Once there was a young lad who loved to build bridges. That was all he ever built with his blocks, and when he played outside, he gathered sticks and stones to make all manners of bridges. When he began school, he took every opportunity to read and write about bridges, and his Math and Science projects always focussed on the topic. But the boy’s teachers didn’t mention this love so much as his kindness to others and his ability to get along with all students. One teacher remarked, “He knows how to build bridges between the popular boys and the less popular studious ones.” As the boy grew into a man he never lost his love of bridges. He decided to study them at the university. “But I need to do more than just build bridges,” he told himself. So he joined a fraternity and the chess club. He soon became president of the fraternity, as all saw his ability to bridge disputes, coming up with solutions that pleased all. He also became rather well known for his innovative chess move called the “bridger.” University life ended too soon and the young man had to move from the fraternity and set out to seek his fortune. He moved to the country of his mother’s birth to continue his studies. While there, he often served as an interpreter and a cultural bridge between visitors from his own country and the natives, as he was fluent in both languages. But after a year of study, he decided he wanted to do something else. He still liked bridges but felt the need to make a mark in the world somehow, to help others. So he studied a third language then travelled to a far off land, where the local people had little. He found that in the city there were many rich people but outside the city, working the land, were poor people who worked all day and yet still had not enough to eat. The young man often visited one village that could be reached only by travelling on donkey down a deep ravine and back up the other side. Thus, these people were cut off from the rest of the world, and had only their own meager gardens to feed them. The villagers, however, were artists who wove the most beautiful cloths, using native dyes and hand looms. The young man often mentioned these cloths to the rich people in the city, but they were not interested. “That village is too remote for us,” they said. “We cannot deal with people who live so far away. And besides, how could anyone as poor as they produce a product fine enough for us?” And when the young man mentioned to the villagers that they might visit the city, bringing their cloths, they answered that they had no time, for the trip down and up the ravine took a full day, and it was dangerous to stay overnight in the wilderness. And so the young man continued to be the only one to travel between the city and the village. He found himself staying longer and longer in the village, for the people were kind and honest and he helped them as much as he could. But sometimes, he felt the need to be in a big city, among people more like himself. Then he would take as many of their cloths as he could carry and travel back to the city. There he would sell the cloths and use the money to buy goods for the villagers. But this was difficult, as he could not carry much for such a long distance. One day, as he was climbing the ravine, the young man thought, “If only there were a bridge, I could walk straight across this ravine.” He stopped suddenly. That was it! A bridge. Why hadn’t he thought of that before? As soon as he reached the village, he went to see the village elder to broach his idea. The elder listened carefully. “We had a bridge once,” he said. “It was woven of rope from our grasses. But it broke and many people were killed. It was not worth it.” “I can build a bridge that will not break,” the young man said. “I only need to get materials from the city.” “How can you do that?” the elder asked. “We have no money for materials.” “I will ask the rich people to help,” the young man said. “Why should they help us?” “I will show them how a bridge will help them as well.” “Well, lad. I doubt it will work but try it. Who knows?” So the young man soon returned to the city, where he sought out the rich people he had met. They had no interest at first but a few people who had bought one of the brightly woven cloths said “Then we could buy more of these cloths and make much money selling them to tourists.” ‘Very well” the young man said, “but you must promise to pay a fair price and to honor the villagers as true artists.” The rich people agreed, thinking to themselves that the poor villagers would be content with a few pesetas, while they could sell the cloths for many pesos. They gave the young man materials and some helpers. They even provided him with an expert on bridges to help him design a sturdy bridge. The young man was soon very busy, planning and studying, using all he had learned at the university to now actually build a bridge. At times, he questioned whether he was capable of such a large undertaking, but his mentor proved to be a good man who offered much advice. The young man had no time to visit the village and often wondered how they were doing and what they would think when they saw the bridge. As the bridge began to take form, the villagers on the other side of the ravine showed up to watch. Soon some city people came out too, to see what was happening. The villagers and the city people soon began to wave at each other and shout hellos across the ravine. In the evenings, when the work was done, the villagers would play their instruments and dance, and the city people would dance on their side of the ravine. After many long months, the bridge was finished. The city people planned a great party on their side to honor their young bridge-maker. No mention was made of the villagers. But the young man secretly planned to invite the villagers as well. One night of a full moon, he was the first person to walk across the newly-built bridge. He went to the village elder in the morning and told him of the festivities. “Please come with all your people,” he said. “And bring your music and your finest cloths, that the city people may appreciate you.” The elder agreed. And so on the first day of the summer season, a warm, windless day, the city people marched to the bridge, following the mayor and a grand marching band. When they arrived at the bridge, they saw the villagers approaching on their side, wearing gaily colored shawls and playing their instruments. The two groups continued on to the bridge. Halfway across, the mayor and the village elder met and shook hands. Then the villagers turned around and the city people followed them back to the village. There everyone danced and sang and ate the food the villagers had prepared long into the night. As it was not safe to cross the bridge in the dark, the villagers invited the city people to stay the night. In the morning, the city people bade a fond farewell to the villagers. “Thank you for the wonderful music and food. Come visit us in the city,” they said. “You are welcome. And bring your cloths to sell at market.” They pressed money into the villagers’ hands but the villagers returned it. “Yes, we will come to visit,” they answered. “When we sell our cloths, then we will have money to buy what we need. But we will always return to the village, for this is our home.” Then they turned to the young man. “And you are always welcome in our village,” they said. “For you are now named “Bridgebuilder.” They presented him with a fine cloth on which was woven a design of an intricate bridge. They also presented him with a fine donkey, carrying a beautiful cloth saddle. “You are now one of us.” “And one of us,” the mayor said. “For you are indeed the bridgebuilder. And we and the villagers are, in the end, the same people. Thank you for allowing us to see that.” The young man knew now that he was indeed, and would forever be, a builder of bridges of all kinds. He proudly draped the cloth over his shoulder in the manner of the villagers, mounted his donkey, and led the people back to the city, telling the villagers that he would soon return.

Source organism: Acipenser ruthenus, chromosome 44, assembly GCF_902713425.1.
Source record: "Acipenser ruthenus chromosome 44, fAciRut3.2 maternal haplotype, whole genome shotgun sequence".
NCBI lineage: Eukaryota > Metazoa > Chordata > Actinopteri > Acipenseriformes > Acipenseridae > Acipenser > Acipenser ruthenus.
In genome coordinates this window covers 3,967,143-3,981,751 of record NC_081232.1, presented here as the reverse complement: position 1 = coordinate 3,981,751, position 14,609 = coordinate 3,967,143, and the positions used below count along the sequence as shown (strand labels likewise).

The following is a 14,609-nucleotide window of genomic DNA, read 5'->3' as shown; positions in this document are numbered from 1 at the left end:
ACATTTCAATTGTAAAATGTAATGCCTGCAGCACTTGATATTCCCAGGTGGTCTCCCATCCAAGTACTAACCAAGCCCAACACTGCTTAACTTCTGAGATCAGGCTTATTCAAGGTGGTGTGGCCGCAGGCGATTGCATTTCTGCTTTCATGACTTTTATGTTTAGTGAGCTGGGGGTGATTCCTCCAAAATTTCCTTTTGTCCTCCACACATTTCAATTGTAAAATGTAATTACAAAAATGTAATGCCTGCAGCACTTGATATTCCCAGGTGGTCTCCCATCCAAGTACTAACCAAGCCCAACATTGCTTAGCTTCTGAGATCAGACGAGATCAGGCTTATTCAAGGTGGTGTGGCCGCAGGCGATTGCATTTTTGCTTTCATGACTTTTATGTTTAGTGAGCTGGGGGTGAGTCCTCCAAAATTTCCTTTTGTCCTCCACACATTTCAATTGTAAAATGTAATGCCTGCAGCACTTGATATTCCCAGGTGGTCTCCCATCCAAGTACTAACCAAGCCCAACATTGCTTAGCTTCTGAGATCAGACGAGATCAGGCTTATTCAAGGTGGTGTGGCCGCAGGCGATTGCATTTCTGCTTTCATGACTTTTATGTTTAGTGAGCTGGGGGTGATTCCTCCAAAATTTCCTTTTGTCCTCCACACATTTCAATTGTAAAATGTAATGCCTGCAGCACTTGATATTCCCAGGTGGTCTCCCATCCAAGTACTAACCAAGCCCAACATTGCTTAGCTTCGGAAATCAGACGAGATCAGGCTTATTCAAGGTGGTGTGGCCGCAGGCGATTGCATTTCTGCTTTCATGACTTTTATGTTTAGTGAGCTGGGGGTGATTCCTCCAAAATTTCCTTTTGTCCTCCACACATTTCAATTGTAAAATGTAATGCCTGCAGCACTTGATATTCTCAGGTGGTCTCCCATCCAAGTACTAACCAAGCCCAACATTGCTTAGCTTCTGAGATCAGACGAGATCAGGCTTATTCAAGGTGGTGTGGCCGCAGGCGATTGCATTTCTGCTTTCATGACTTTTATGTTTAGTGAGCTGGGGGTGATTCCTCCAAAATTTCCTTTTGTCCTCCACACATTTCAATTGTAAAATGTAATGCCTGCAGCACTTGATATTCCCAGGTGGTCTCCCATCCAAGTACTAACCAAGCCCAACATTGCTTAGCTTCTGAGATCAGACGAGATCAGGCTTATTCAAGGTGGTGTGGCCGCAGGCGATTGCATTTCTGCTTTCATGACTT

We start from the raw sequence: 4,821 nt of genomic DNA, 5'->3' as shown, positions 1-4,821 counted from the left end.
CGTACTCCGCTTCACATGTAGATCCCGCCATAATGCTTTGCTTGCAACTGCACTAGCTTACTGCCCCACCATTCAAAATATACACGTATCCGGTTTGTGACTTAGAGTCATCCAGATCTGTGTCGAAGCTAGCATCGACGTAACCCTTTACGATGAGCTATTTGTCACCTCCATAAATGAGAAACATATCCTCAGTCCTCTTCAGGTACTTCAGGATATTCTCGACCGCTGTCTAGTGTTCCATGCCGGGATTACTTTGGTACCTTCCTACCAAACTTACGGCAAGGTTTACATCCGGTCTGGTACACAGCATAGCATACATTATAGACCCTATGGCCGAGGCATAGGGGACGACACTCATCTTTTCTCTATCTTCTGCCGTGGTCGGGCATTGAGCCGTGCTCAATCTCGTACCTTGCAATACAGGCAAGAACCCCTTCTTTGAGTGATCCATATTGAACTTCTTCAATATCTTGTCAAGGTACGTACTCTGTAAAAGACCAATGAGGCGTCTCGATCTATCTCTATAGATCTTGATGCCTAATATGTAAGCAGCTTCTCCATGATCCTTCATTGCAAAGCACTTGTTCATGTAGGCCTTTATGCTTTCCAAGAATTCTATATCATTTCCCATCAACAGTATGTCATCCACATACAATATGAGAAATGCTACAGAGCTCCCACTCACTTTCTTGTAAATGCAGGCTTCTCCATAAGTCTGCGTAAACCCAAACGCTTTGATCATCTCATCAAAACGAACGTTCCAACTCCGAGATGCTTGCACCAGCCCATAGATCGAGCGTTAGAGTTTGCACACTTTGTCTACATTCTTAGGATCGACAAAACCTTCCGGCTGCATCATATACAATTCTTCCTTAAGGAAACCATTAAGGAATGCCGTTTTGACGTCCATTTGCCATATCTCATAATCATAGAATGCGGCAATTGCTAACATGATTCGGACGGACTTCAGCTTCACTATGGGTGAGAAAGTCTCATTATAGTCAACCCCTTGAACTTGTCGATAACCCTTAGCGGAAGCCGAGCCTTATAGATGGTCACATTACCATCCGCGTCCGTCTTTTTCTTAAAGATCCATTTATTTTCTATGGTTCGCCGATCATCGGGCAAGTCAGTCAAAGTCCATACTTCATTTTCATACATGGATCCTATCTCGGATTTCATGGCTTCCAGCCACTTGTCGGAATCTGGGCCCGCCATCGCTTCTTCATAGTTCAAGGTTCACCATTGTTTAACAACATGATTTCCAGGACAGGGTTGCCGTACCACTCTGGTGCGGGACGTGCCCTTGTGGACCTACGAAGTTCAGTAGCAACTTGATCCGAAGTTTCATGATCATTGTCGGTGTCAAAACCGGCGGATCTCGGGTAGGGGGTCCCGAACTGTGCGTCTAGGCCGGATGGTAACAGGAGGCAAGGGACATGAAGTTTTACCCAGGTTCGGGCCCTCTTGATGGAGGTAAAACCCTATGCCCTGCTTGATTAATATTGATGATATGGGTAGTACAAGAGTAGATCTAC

Common Entreaties Commonly Unheeded
Be forthright and truthful, Gentle and loving, Considerate and generous, Thoughtful and obliging.
Praise when appreciation is due, Console in times of grief, Help when there is need for help, Soothe when despair sets in.
Be accepting of those different, Understanding and tolerant, Warm and hospitable, Empathic and compassionate.
These are words to be taken to heart, Thoughts to remember and to live by, Each would be more human for it, And life would be less fraught with strife.
Love spawns kindness, Kindness fosters goodness, Goodness changes mankind And mankind is the better for it.
Thinking can spawn good thoughts, Thoughts can foster laudable action, Action can readily change the world And the world can be the better for it.
The moral is obvious The results inevitable. Change for the better Is ours for the making.
But we can also choose To go our old and hopeless course, A loveless thoughtless way of life, A life of personal strife and national wars.
The challenge is there, But is the will to change?
An Epigram a Day:
Reciprocation in word or deed or attitude is reflex more than reflective response: The accordant tit for tat of social creatures.
Argument guided by reason becomes meaningful discussion, Discussion dominated by emotion becomes empty argument.
Every structure, human or other, is only as strong as it is flexible.
Respect for others is predicated upon respect for the self.